you'll need help with DLLs and drivers.

    You might want to try going to the Jan Axelson/Lakeview Research
    website for more information. Chances are you'll find what you need
    there (and you might want to get a copy of the book "Parallel Port
    Complete", provided with a CD that has the support software for various

    Good luck
  7. Pete Verdon

    Pete Verdon Guest

    It seems unlikely that I would find six of them. However, I can buy
    packs of servos remarkably cheaply from some outfit advertising on eBay.

  8. Pete Verdon

    Pete Verdon Guest

    I don't see that two is any harder than one, given that I have a stereo
    channel to play with. Exactly how hard *one* is, of course, is something
    I came here to find out :)
    The event is actually three identical events running at the same time,
    each with two dials. It's not inconceivable that I might drive all three
    pairs of dials from a single computer and have the machines running the
    other two events talk to it over a network, but I'd much prefer to have
    them independent. They may in fact be running in different rooms.
    Thanks. I don't know why I didn't think of using the serial port before
    - clearly much more sensible than the soundcard!

  9. Pete Verdon

    Pete Verdon Guest

    I do need PC control. These dials will be part of the output for a
    simulation program running on a PC.

  10. Pete Verdon

    Pete Verdon Guest

    That's effectively what I wrote, isn't it? I suppose it's not quite a
    square wave because it's cut off at zero rather than going below, but
    presumably that just calls for a suitable diode.
    True; I hadn't considered the "real time" aspect of the problem, which
    would presumably frustrate any attempts to drive them directly from a
    serial port as well. But I don't think I have a) the knowledge and b)
    the budget to start programming embedded chips.

  11. Pete Verdon

    Pete Verdon Guest

    Yes, I'm not sure why I didn't immediately think of serial/parallel
    ports. I suppose the idea of frequencies and waves put the idea of the
    soundcard into my head.
    The OS and language are flexible to some degree. The core of the system
    will almost certainly be in Java (the servos are just an output device)
    but we're prepared to call out to C for talking to hardware. I don't
    know whether we're looking at Linux or Windows as an OS; nothing we've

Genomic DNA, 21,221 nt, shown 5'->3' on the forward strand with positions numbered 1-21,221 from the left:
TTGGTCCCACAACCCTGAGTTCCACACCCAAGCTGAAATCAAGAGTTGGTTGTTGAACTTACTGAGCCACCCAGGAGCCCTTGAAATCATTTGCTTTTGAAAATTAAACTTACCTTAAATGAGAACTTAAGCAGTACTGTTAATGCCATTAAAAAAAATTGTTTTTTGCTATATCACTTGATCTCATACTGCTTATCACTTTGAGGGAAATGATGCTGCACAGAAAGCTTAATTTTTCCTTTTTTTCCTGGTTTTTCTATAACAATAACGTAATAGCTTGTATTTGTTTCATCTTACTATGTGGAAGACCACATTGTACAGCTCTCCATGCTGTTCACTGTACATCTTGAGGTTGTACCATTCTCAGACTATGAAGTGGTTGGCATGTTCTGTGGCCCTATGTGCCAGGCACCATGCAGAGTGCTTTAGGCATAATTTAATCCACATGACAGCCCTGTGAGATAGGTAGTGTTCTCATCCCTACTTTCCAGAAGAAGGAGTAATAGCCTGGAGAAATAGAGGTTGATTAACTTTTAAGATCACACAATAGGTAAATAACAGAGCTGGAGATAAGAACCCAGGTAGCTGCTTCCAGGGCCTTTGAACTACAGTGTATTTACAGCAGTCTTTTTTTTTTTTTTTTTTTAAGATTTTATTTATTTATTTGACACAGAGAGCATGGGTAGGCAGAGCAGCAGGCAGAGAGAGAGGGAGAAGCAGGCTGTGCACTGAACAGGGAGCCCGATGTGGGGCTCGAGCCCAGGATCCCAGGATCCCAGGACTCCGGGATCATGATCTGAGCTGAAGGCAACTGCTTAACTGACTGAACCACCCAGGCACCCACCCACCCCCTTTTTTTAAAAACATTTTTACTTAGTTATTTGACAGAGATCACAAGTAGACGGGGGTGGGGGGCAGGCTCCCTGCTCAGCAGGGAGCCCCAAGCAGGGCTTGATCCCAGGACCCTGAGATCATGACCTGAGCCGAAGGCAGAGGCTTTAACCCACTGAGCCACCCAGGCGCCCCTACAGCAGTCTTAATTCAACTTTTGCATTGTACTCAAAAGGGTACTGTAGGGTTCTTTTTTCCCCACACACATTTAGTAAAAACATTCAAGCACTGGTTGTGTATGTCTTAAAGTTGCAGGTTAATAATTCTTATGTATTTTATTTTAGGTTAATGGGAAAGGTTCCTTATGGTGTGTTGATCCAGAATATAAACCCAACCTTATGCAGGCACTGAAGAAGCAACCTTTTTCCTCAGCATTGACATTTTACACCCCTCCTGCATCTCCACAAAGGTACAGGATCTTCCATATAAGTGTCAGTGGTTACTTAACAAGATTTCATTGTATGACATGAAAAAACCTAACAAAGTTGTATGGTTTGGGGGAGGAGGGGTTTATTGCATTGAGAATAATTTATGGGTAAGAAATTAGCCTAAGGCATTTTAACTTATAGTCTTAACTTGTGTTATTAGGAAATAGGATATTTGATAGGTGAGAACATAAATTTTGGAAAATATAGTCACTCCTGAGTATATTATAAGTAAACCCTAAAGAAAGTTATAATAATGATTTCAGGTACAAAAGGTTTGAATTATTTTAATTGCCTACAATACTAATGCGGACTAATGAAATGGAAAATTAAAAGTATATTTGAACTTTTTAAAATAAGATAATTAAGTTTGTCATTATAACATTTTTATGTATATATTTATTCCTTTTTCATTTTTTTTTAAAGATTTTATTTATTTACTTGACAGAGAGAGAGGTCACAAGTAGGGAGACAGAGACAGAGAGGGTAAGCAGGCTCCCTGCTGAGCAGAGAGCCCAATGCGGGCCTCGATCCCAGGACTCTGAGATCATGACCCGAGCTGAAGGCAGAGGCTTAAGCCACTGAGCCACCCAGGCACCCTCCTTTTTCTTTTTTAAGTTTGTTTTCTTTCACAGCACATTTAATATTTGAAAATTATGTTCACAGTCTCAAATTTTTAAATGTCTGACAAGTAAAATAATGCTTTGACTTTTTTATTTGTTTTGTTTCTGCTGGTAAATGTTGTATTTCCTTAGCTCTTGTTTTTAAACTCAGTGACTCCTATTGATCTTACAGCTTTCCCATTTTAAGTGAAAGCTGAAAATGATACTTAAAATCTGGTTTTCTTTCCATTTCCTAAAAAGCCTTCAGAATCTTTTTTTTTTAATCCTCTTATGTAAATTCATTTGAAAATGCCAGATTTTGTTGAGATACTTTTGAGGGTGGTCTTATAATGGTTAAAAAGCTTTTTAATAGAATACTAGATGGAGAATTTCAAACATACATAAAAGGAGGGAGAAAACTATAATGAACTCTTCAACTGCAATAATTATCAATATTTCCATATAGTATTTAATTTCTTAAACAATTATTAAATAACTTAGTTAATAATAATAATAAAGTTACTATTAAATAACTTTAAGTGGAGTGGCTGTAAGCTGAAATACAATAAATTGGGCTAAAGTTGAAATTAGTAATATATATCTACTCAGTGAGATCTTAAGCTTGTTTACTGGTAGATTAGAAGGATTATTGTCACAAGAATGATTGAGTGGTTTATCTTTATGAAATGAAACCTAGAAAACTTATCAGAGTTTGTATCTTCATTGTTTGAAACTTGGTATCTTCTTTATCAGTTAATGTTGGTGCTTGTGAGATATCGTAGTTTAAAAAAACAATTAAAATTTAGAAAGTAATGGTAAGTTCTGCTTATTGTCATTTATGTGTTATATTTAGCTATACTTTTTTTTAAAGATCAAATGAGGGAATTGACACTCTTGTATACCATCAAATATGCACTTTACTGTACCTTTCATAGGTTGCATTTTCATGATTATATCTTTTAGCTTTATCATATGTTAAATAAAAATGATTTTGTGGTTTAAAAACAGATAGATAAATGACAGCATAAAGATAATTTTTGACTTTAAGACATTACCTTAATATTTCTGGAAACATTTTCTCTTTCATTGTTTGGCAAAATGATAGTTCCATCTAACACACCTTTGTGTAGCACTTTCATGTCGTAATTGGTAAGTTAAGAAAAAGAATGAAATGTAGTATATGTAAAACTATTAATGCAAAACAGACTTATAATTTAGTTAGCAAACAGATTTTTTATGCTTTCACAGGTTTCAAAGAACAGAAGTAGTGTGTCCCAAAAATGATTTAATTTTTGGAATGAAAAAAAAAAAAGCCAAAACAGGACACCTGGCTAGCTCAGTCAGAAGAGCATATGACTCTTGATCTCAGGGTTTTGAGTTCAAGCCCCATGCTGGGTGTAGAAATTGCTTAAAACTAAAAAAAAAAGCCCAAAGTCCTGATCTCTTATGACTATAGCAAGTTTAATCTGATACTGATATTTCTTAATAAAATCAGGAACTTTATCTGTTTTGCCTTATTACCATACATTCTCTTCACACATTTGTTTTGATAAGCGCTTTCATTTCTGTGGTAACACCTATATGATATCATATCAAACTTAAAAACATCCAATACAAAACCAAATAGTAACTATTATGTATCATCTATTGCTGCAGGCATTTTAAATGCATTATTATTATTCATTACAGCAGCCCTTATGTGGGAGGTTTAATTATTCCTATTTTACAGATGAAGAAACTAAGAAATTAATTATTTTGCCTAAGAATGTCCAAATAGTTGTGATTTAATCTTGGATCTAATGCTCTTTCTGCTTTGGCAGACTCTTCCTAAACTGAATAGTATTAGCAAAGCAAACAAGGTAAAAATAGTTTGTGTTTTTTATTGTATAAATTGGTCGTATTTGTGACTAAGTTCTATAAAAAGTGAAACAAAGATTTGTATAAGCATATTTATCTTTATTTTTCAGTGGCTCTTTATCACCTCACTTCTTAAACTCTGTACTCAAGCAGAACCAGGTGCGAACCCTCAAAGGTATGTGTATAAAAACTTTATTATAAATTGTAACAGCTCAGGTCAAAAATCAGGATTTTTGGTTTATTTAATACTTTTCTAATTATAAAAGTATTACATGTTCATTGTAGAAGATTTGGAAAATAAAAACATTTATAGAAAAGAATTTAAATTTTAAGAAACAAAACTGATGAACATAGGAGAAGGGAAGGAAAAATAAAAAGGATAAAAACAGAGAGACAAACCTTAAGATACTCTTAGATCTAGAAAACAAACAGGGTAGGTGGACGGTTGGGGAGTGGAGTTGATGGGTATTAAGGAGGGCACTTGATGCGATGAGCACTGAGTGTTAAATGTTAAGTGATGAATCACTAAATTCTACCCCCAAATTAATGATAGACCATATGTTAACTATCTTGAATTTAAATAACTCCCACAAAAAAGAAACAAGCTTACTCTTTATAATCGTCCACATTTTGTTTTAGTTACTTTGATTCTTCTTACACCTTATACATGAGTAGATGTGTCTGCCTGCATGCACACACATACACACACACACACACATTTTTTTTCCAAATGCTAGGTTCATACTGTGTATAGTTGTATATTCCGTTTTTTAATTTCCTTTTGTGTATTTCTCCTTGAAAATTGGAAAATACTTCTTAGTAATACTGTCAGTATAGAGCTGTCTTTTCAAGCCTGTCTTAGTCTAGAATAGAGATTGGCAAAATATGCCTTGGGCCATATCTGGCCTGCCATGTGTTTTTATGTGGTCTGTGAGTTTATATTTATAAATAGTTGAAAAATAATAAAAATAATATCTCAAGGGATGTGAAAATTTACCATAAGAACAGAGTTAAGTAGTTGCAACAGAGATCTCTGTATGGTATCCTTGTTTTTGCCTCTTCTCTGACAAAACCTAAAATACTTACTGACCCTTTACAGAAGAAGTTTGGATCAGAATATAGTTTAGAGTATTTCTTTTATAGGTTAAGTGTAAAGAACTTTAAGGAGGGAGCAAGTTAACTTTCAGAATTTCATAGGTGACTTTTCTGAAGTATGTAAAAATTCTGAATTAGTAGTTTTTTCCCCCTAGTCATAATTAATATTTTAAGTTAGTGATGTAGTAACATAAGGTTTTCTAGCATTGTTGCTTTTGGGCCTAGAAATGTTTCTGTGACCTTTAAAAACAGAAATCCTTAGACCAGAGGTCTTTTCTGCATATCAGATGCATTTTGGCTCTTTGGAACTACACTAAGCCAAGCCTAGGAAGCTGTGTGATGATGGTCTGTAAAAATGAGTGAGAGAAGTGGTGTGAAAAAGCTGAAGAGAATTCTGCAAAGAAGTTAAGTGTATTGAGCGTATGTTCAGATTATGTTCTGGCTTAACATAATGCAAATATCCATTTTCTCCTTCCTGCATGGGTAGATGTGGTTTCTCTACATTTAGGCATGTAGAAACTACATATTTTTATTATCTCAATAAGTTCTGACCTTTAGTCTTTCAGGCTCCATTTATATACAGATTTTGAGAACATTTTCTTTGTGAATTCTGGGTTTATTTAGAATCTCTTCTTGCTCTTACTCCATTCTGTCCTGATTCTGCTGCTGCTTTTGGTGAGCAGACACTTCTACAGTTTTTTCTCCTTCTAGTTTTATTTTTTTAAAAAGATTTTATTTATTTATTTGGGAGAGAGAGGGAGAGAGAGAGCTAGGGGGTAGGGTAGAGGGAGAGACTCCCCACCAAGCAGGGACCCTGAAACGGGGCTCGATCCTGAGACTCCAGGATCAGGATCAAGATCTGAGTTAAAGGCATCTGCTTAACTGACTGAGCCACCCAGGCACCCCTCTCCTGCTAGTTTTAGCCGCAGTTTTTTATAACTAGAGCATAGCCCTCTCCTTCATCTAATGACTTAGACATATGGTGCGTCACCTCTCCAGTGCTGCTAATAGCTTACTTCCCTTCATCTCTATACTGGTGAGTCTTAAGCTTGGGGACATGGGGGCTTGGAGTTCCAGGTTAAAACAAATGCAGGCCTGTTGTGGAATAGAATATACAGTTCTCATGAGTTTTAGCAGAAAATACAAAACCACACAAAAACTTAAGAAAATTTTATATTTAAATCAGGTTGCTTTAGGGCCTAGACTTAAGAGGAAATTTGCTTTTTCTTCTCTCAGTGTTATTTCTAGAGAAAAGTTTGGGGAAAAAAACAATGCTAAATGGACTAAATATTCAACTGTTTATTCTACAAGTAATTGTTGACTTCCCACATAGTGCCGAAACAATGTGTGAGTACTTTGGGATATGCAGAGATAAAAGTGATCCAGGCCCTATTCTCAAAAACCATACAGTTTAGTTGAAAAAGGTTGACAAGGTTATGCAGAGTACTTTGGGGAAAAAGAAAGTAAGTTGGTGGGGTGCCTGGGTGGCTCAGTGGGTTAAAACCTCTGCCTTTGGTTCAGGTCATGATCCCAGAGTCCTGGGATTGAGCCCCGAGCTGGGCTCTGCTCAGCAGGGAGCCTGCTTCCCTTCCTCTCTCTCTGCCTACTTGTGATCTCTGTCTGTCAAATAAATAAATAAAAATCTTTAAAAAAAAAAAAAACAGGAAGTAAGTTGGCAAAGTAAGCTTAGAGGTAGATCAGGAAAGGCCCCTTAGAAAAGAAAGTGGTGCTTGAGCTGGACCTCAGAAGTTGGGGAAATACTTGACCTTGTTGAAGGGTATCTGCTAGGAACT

yet decided on has mandated either.
    Unfortunately we're not going to be at a low enough level that we have
    total control of the processor. The machine's display is also going to
    be used for graphical output, which effectively means Windows or X.
    I'm a software engineer in my day job, and working with another on this
    project. I don't normally get all that close to the hardware, but it's
    not inconceivable that we might be able to knock something up.

  12. jasen

    jasen Guest

    if you can set baud rate divisor directly that'll give provide acurate
    control of pulse widths without being worried by multitasking operating

    attempting software PWM will be succeptable to losing multitasking,
    but may be accurate enough,

    linux has usleep() and nanosleep() for making delays measured in
    microseconds or nanoseconds, accuracy is probably closer to +/- 10
    microseconds most of the time (depecding on what else the computer is
    doing and how fast the processor is)

    windows has Sleep(), which delays for a number of miliseconds, but there
    may be something more precise.

    with a little hardware you could drive any number of 8-bit DACs from a
    parallel port (or a single DAC and a number of sample-and-hold circuits)
    this wouldn't have the tight timing requirements of the software PWM.

    these analogue voltages could then be used to either generate a PWM signal
    (by comparing them to a triangle wave) or to directly drive a moving-coil

    as has been said, two output pins (and a few transistors) are suffucuent
    to control a stepper motor another option you should consider.

    you can easily control five from a single printer port,
    you'll be hit by multitasking in that case, this could cause late, or
    stretched pulses on with software PWM - something you probably don't want.
    the sound card is still looking good, if you can load your PWM waveform into
    the wavetable and play it continuously it'll only need a little filtering to
    undo the 10Hz high-pass typical of most soundcard outputs and recover the DC
    component of the pwm